Book review: macCloud Falls, by Robert Alan Jamieson

Robert Alan Jamieson
Robert Alan Jamieson
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As I have said before, many novels have the equivalent of a Freudian slip. In this work it comes on page 139, where the Edinburgh bookseller and central character, Gilbert Johnson, is reminiscing about his time among the Scottish literati (a scene which itself is a homage to a similar moment in Alasdair Gray’s 1982 Janine). “And yet, and yet, some take it all far too seriously. Writing and all that. A lot of the books he handled were simply curate’s eggs, with something to commend but faults aplenty”. There is much to admire here, but there are also significant problems. I very much admire Robert Alan Jamieson’s A Day At The Office – in fact, I think it a neglected classic – and although Da Happie Laand was slightly raggedy, it was admirably ambitious and intriguing.

macCloud Falls is a novel of multiple McGuffins. Johnson is recovering from cancer treatment and has decided to travel to British Columbia to research the life of a person who may or may not be an ancestor, James Lyle. Lyle was prominent in the push for First Nations rights, and an ethnographer who helped Franz Boas; much of the “Indian” mythology, dances, songs, medicinal practices and histories were preserved by him. In this respect he is a rather more laudable version of how most Scots emigrants behaved towards the indigenous people of Canada.

On the way there, he meets a woman on the plane who is also recovering from cancer. The novel opens with her arriving in Cloud Falls, having had a premonition that something might not be all right with Johnson. As she sifts through his motel room, she reads the manuscripts of his writing: as much as doing the research, Johnson was hoping to become the writer he had always wanted to be. The drafts she reads are versions of their encounters and blossoming friendship, but, as she realises, there are significant divergences from the truth. At the end of the first section, Johnson is returned, having had some kind of epiphany in the forests connected with a sacred place, a hut, and the place where his putative grandfather and his native wife may have lived.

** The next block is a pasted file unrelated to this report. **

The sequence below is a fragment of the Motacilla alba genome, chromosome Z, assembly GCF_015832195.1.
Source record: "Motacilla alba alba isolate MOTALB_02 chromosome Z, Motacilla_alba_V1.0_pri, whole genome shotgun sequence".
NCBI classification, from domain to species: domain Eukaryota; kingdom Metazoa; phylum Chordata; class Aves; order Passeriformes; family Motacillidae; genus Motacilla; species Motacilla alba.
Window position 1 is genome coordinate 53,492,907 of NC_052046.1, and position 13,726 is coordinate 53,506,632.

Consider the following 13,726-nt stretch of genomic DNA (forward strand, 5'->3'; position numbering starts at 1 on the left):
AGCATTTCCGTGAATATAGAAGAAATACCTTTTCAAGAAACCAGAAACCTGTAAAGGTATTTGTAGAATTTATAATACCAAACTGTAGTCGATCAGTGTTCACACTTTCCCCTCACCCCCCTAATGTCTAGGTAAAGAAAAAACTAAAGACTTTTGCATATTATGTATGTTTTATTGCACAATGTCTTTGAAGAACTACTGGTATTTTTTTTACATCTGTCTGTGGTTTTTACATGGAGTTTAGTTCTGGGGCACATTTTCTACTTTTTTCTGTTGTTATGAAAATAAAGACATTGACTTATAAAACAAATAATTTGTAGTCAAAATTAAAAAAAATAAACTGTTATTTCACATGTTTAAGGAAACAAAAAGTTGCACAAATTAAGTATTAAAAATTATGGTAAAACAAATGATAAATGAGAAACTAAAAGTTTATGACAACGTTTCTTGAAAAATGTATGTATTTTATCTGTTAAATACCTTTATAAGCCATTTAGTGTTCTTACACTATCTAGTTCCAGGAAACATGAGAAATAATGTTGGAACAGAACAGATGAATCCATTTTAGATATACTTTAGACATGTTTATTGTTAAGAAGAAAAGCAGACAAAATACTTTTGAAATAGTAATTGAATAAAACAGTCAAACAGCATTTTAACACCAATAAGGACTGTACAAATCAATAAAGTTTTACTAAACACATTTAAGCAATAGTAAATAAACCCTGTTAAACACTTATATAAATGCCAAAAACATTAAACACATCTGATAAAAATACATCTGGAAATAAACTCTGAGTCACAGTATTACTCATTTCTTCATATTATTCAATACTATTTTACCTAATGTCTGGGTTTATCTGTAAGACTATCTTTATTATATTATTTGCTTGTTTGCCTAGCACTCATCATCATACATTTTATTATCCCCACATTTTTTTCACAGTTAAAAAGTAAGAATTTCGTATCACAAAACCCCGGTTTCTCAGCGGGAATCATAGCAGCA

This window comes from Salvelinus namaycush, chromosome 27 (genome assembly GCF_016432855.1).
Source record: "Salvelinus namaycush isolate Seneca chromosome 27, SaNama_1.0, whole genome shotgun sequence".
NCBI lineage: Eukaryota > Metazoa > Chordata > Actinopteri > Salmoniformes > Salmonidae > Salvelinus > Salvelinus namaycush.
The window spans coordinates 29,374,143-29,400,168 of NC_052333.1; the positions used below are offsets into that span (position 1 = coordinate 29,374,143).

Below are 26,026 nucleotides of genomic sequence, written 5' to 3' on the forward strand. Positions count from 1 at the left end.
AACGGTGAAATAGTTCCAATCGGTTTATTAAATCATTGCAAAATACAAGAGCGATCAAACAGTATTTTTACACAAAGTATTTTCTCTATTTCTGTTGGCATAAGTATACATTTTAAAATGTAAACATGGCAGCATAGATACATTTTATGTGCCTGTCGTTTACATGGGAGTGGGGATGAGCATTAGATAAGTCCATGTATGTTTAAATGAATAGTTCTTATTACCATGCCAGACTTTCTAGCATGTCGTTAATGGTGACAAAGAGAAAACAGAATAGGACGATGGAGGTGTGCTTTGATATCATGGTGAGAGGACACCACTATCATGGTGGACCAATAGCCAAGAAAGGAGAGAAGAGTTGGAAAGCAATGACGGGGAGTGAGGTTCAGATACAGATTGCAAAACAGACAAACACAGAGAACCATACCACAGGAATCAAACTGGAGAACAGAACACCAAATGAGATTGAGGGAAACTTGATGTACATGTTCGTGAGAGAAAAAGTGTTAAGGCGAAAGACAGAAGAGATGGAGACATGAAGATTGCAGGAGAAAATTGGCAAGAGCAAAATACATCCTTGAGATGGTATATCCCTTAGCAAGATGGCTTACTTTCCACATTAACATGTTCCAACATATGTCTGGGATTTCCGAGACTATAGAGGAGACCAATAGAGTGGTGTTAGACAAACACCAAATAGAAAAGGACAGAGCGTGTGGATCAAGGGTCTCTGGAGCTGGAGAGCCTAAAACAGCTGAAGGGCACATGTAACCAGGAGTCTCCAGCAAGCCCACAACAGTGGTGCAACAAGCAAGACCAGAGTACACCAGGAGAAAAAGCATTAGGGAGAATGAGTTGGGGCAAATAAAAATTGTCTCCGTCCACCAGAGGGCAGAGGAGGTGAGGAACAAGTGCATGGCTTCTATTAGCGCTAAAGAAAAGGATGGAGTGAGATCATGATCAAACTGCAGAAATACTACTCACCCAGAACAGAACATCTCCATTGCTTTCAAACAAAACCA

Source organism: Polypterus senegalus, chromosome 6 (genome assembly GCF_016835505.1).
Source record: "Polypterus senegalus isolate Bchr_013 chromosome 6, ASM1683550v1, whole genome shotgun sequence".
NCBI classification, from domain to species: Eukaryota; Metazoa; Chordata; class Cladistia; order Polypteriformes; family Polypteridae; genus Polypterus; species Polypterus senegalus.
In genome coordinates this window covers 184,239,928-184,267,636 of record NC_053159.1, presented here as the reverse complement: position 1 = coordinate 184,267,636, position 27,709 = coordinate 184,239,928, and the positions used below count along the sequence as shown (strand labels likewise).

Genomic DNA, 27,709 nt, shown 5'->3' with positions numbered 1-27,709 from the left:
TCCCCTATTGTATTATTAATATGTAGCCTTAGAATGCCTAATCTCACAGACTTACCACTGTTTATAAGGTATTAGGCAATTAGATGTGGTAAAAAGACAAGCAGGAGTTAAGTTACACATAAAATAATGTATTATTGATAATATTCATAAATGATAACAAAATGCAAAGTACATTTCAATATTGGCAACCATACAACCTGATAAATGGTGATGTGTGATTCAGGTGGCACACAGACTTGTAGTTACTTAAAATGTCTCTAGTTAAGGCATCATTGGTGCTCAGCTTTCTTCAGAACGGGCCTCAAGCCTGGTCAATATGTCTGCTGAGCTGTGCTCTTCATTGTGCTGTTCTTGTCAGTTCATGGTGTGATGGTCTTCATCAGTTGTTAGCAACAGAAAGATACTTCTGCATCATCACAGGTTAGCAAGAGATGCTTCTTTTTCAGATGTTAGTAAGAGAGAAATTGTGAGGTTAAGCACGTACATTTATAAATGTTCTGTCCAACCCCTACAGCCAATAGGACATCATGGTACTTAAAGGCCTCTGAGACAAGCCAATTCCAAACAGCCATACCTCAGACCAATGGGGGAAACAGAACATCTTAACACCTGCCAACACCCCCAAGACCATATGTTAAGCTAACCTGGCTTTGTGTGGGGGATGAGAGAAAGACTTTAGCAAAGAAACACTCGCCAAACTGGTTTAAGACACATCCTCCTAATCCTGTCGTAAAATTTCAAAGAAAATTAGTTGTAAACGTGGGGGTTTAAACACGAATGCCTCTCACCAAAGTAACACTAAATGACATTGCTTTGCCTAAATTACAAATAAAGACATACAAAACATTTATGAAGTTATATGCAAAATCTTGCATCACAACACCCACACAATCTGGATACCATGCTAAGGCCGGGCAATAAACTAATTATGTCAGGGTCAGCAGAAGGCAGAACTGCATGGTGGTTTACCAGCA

In terms of what there is to admire, there is a great deal of scrutiny and clarity about the relations between colonisers and colonised, between incomer and local. There is a riddling sense about identity at play throughout. The woman is often mistaken for Sigourney Weaver, and is sometimes called Dimitra, sometimes Veronika, and in Johnson’s writings appears as Martina. Gilbert himself shapeshifts between Gil and Bert and at times is just the enigmatic The Scotchman. The problem, however, is that everyone seems to have these layered and multiple identities: once you realise what is going on, it lacks bite. There is fascinating material about toponymy – how the colonisers impose names on places, changing their meaning, as with the elision between MacLeod Falls and Cloud Falls, and the over-writing of traditional names. When our female protagonist reads Gil’s book proposal, including a thorough chronology, she thinks “it was impressive research, but it was far too much to take in”. Well, quite. The parallels between the First Nations Canadians and the Gàidhealtachd are interesting and important and, to a degree, rather insistently finger-wagged at the reader; the Scots; “invention” of Canada becomes a tiresome refrain.

At the outset – especially when the line “I’ll see you in my dreams” occurs, in a down-at-heel motel, with a glamorous woman in search of a man she suspects may be going to kill himself – I had hopes that this would be a kind of Canuck Twin Peaks. But the novel lacks jeopardy. Nobody opposes the quest except the quester. The final section before the coda brings in a wholly different McGuffin – a rare first edition – which is barely seeded in the earlier sections. It allows for some very fine nature writing, but seems otiose.

There are far too many repetitions: one wonders to what extent the manuscript was edited by the publishers. For example, the sunburnt Johnson is “lobster-red” on page 202, is told “you still look like a lobster” on page 204, is compared to the crustacean alien Zoidberg from Futurama on page 206 and is teased as “lobster man” on page 209. We are repeatedly told that the female heroine has pink-rimmed glasses (although the significance of this is somewhat ambiguous), and references to Buchan’s great novel about transcendence and mortality in the Canadian wilderness – Sick Heart River – are liberally peppered throughout the text. I am not of the school that thinks “less is more” is the first commandment of writing, except when I think that less would have been more.

In a novel which seems anxious that the reader “gets the message” there is a moment of sublime grace. On finding a grave, Johnson realises there is an epitaph in the indigenous language. It is a beautiful wisp of mystery in a book otherwise determined to spell things out.

*macCloud Falls, by Robert Alan Jamieson, Luath, £14.99